Dallas—His first ride in an Uber brought Billy Stevens out of retirement.
It was the ride-hailing app’s ability to locate and dispatch drivers to meet customers that got the gears turning for the master-plumber-turned-entrepreneur, who had sold his plumbing and air-conditioning service business to a private equity firm in 2011.
“With plumbing companies, it’s typically a half-day window” before customers see someone, he says. “That got me thinking about using an algorithm.”
That brainstorm led to the creation of BillyGo, an app-based plumbing business that launched in September. Customers call up the startup’s app, much like one does with Uber, and request plumbing services. Instead of a half-day window, Stevens says he can get a plumber to a customer within an hour.
When human dispatchers contact with individual plumbers they have to adjust the time they will be unavailable due to other calls and specific services needed. For Stevens’ app, those decisions can happen nearly instantaneously.
“The computer knows, ‘OK, we can’t take any more calls today for this guy because he is going to be there for the rest of the day,” he explains. “The algorithm thinks better than a human will.”
Traditional plumbing companies have about 30 “touches”—contacts with a customer—from the time someone calls for an appointment to when a service has been completed, Stevens says. BillyGo reduces that to three or four contacts. “That [efficiency] has allowed us to hire 30 to 35 fewer people” for the same number of customer requests that Stevens says he saw at his traditional plumbing business.
Unlike ride-hailing companies, however, BillyGo’s plumbers are all employees—rather than independent contractors—and undergo complete background checks, Stevens says. “Our biggest deal is security; there are no third parties,” he says.
So far, BillyGo has 16 employees and Stevens says he would hire additional plumbers as soon as he could get trucks built for them to drive. The startup’s trucks have a customized design in order to maximize each technician’s efficiency while on the road, Stevens adds.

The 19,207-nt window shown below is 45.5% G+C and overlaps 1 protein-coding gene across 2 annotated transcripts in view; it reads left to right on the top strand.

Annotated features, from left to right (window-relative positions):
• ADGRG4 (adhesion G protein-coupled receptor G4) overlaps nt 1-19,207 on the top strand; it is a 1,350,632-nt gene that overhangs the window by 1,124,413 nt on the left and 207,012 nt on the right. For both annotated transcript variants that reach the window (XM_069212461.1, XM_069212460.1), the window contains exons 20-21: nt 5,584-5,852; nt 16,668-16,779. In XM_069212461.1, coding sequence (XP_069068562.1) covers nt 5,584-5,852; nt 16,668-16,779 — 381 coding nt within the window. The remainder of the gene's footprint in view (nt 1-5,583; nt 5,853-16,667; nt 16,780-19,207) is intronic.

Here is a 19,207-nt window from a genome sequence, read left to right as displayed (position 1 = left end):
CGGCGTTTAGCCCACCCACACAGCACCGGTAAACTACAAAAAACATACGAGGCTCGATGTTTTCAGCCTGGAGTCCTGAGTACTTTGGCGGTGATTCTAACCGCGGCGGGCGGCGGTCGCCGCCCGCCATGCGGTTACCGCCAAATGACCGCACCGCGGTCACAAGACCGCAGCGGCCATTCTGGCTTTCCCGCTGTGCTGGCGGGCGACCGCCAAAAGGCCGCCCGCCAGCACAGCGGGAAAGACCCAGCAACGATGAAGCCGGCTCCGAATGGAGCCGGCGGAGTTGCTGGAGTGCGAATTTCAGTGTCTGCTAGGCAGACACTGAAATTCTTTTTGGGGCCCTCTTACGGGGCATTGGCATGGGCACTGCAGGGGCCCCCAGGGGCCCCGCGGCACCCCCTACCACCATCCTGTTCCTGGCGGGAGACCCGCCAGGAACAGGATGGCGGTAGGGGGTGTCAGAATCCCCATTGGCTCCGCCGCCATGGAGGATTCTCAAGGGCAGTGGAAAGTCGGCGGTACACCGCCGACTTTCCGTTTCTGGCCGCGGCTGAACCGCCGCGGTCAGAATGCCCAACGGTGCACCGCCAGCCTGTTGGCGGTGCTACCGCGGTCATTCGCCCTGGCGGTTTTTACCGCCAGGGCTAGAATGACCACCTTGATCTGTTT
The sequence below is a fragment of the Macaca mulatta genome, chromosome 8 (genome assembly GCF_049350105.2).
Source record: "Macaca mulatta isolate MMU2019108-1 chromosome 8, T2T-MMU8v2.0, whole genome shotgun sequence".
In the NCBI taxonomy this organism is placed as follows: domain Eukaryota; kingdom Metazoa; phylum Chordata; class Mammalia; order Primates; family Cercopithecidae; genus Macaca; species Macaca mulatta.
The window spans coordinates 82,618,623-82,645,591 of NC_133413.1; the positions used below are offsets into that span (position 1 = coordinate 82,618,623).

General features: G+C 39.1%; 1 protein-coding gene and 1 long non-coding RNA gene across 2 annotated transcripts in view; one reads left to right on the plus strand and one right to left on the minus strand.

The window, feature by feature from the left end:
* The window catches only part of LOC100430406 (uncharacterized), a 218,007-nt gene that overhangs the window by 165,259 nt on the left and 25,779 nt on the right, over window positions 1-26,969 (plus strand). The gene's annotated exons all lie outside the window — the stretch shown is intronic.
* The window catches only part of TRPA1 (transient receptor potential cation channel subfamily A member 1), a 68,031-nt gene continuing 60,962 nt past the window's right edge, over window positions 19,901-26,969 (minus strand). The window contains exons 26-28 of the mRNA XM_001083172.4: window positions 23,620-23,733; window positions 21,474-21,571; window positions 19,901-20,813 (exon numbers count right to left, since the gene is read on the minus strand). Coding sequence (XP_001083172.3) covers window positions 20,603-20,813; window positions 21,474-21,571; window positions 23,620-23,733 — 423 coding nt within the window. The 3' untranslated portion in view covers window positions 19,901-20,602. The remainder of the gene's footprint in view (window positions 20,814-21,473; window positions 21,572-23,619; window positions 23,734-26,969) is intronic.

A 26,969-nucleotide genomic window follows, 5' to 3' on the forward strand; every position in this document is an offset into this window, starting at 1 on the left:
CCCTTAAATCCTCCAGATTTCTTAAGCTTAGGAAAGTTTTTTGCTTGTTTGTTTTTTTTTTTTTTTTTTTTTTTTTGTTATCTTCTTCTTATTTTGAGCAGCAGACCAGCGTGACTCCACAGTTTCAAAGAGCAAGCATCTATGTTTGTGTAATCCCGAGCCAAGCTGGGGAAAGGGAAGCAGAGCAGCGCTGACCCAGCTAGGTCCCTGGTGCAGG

Instead of one central warehouse, Stevens says BillyGo’s suppliers work with the startup to set up several locations scattered across North Texas. “We can do just-in-time inventory,” he says. “Products can be brought to him while he’s on the job by our suppliers.”
In all, Stevens says BillyGo’s technologies can reduce overhead costs by up to 25 percent compared to typical plumbing businesses, and afford to give customers a discount, too.
To get things started, BillyGo raised $1 million in a friends and family round, and Stevens says he’s looking to do a Series A round of $10 million this year. He plans to use those funds to expand BillyGo to provide air conditioning services. He says he’s also looking at licensing a white-label version of his technology for use by other companies.
BillyGo’s app has been downloaded 1,900 times since September, and Stevens says he plans to grow that number to 10,000 and to enter a second geographical market by end of 2019.
“Ten thousand app downloads may not sound like a lot in the tech world but … our average ticket per download exceeds $400,” he says. “It took me nine years to get 10,000 customers the old-fashioned way of running a plumbing company.”